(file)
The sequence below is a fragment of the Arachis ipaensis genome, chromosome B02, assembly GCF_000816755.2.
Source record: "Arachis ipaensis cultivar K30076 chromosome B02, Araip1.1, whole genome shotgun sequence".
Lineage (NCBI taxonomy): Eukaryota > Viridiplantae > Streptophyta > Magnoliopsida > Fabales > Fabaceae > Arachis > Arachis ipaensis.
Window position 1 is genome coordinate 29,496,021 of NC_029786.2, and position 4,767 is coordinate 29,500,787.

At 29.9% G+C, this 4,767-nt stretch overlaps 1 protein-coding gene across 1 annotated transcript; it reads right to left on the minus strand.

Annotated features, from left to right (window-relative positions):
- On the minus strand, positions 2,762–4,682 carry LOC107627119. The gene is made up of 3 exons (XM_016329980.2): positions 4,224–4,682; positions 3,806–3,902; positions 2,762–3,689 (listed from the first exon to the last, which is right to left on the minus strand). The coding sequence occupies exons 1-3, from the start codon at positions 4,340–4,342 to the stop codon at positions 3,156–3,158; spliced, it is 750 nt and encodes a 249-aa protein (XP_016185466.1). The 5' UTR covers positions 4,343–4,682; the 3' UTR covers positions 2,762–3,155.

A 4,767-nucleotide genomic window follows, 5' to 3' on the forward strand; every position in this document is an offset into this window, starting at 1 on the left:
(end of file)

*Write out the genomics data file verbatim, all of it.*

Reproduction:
The sequence below is a fragment of the Arachis ipaensis genome, chromosome B02, assembly GCF_000816755.2.
Source record: "Arachis ipaensis cultivar K30076 chromosome B02, Araip1.1, whole genome shotgun sequence".
Lineage (NCBI taxonomy): Eukaryota > Viridiplantae > Streptophyta > Magnoliopsida > Fabales > Fabaceae > Arachis > Arachis ipaensis.
Window position 1 is genome coordinate 29,496,021 of NC_029786.2, and position 4,767 is coordinate 29,500,787.

At 29.9% G+C, this 4,767-nt stretch overlaps 1 protein-coding gene across 1 annotated transcript; it reads right to left on the minus strand.

Annotated features, from left to right (window-relative positions):
- On the minus strand, positions 2,762–4,682 carry LOC107627119. The gene is made up of 3 exons (XM_016329980.2): positions 4,224–4,682; positions 3,806–3,902; positions 2,762–3,689 (listed from the first exon to the last, which is right to left on the minus strand). The coding sequence occupies exons 1-3, from the start codon at positions 4,340–4,342 to the stop codon at positions 3,156–3,158; spliced, it is 750 nt and encodes a 249-aa protein (XP_016185466.1). The 5' UTR covers positions 4,343–4,682; the 3' UTR covers positions 2,762–3,155.

A 4,767-nucleotide genomic window follows, 5' to 3' on the forward strand; every position in this document is an offset into this window, starting at 1 on the left: